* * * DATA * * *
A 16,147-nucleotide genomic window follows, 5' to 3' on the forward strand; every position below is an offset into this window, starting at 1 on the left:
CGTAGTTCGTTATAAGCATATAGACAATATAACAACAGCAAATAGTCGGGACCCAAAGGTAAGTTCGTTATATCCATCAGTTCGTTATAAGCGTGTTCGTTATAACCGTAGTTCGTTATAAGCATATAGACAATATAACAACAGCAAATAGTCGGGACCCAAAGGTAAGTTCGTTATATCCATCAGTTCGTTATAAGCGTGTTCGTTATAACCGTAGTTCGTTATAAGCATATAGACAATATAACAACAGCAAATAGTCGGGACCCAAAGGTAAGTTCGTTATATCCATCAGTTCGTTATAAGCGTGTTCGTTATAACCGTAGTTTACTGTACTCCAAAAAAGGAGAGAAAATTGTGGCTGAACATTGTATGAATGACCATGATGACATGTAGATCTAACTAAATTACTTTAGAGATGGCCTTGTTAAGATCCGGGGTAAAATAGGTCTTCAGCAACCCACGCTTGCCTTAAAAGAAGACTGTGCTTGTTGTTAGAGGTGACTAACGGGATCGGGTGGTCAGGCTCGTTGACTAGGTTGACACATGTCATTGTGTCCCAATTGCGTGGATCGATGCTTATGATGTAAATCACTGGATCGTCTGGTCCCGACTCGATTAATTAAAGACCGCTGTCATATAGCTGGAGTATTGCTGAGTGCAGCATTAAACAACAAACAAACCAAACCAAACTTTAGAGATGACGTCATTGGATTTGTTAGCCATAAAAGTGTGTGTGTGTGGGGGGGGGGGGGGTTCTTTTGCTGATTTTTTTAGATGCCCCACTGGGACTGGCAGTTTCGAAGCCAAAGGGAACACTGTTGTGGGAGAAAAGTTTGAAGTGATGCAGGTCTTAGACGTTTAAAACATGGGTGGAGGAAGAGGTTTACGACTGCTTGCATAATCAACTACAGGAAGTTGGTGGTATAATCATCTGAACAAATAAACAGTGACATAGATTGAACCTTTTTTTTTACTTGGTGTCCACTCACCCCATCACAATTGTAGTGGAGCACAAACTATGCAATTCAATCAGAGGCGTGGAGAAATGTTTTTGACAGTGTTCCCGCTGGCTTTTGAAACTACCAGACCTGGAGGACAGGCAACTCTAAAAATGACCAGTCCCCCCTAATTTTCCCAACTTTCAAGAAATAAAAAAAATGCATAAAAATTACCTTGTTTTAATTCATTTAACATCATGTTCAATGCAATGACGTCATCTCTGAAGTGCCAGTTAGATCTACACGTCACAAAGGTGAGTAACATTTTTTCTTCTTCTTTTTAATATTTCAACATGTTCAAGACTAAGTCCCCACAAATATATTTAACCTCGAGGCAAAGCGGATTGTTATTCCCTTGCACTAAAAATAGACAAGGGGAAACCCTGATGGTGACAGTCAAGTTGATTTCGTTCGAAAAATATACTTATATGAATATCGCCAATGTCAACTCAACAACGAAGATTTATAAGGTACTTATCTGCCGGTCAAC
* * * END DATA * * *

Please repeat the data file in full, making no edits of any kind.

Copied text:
A 16,147-nucleotide genomic window follows, 5' to 3' on the forward strand; every position below is an offset into this window, starting at 1 on the left:
CGTAGTTCGTTATAAGCATATAGACAATATAACAACAGCAAATAGTCGGGACCCAAAGGTAAGTTCGTTATATCCATCAGTTCGTTATAAGCGTGTTCGTTATAACCGTAGTTCGTTATAAGCATATAGACAATATAACAACAGCAAATAGTCGGGACCCAAAGGTAAGTTCGTTATATCCATCAGTTCGTTATAAGCGTGTTCGTTATAACCGTAGTTCGTTATAAGCATATAGACAATATAACAACAGCAAATAGTCGGGACCCAAAGGTAAGTTCGTTATATCCATCAGTTCGTTATAAGCGTGTTCGTTATAACCGTAGTTTACTGTACTCCAAAAAAGGAGAGAAAATTGTGGCTGAACATTGTATGAATGACCATGATGACATGTAGATCTAACTAAATTACTTTAGAGATGGCCTTGTTAAGATCCGGGGTAAAATAGGTCTTCAGCAACCCACGCTTGCCTTAAAAGAAGACTGTGCTTGTTGTTAGAGGTGACTAACGGGATCGGGTGGTCAGGCTCGTTGACTAGGTTGACACATGTCATTGTGTCCCAATTGCGTGGATCGATGCTTATGATGTAAATCACTGGATCGTCTGGTCCCGACTCGATTAATTAAAGACCGCTGTCATATAGCTGGAGTATTGCTGAGTGCAGCATTAAACAACAAACAAACCAAACCAAACTTTAGAGATGACGTCATTGGATTTGTTAGCCATAAAAGTGTGTGTGTGTGGGGGGGGGGGGGGTTCTTTTGCTGATTTTTTTAGATGCCCCACTGGGACTGGCAGTTTCGAAGCCAAAGGGAACACTGTTGTGGGAGAAAAGTTTGAAGTGATGCAGGTCTTAGACGTTTAAAACATGGGTGGAGGAAGAGGTTTACGACTGCTTGCATAATCAACTACAGGAAGTTGGTGGTATAATCATCTGAACAAATAAACAGTGACATAGATTGAACCTTTTTTTTTACTTGGTGTCCACTCACCCCATCACAATTGTAGTGGAGCACAAACTATGCAATTCAATCAGAGGCGTGGAGAAATGTTTTTGACAGTGTTCCCGCTGGCTTTTGAAACTACCAGACCTGGAGGACAGGCAACTCTAAAAATGACCAGTCCCCCCTAATTTTCCCAACTTTCAAGAAATAAAAAAAATGCATAAAAATTACCTTGTTTTAATTCATTTAACATCATGTTCAATGCAATGACGTCATCTCTGAAGTGCCAGTTAGATCTACACGTCACAAAGGTGAGTAACATTTTTTCTTCTTCTTTTTAATATTTCAACATGTTCAAGACTAAGTCCCCACAAATATATTTAACCTCGAGGCAAAGCGGATTGTTATTCCCTTGCACTAAAAATAGACAAGGGGAAACCCTGATGGTGACAGTCAAGTTGATTTCGTTCGAAAAATATACTTATATGAATATCGCCAATGTCAACTCAACAACGAAGATTTATAAGGTACTTATCTGCCGGTCAAC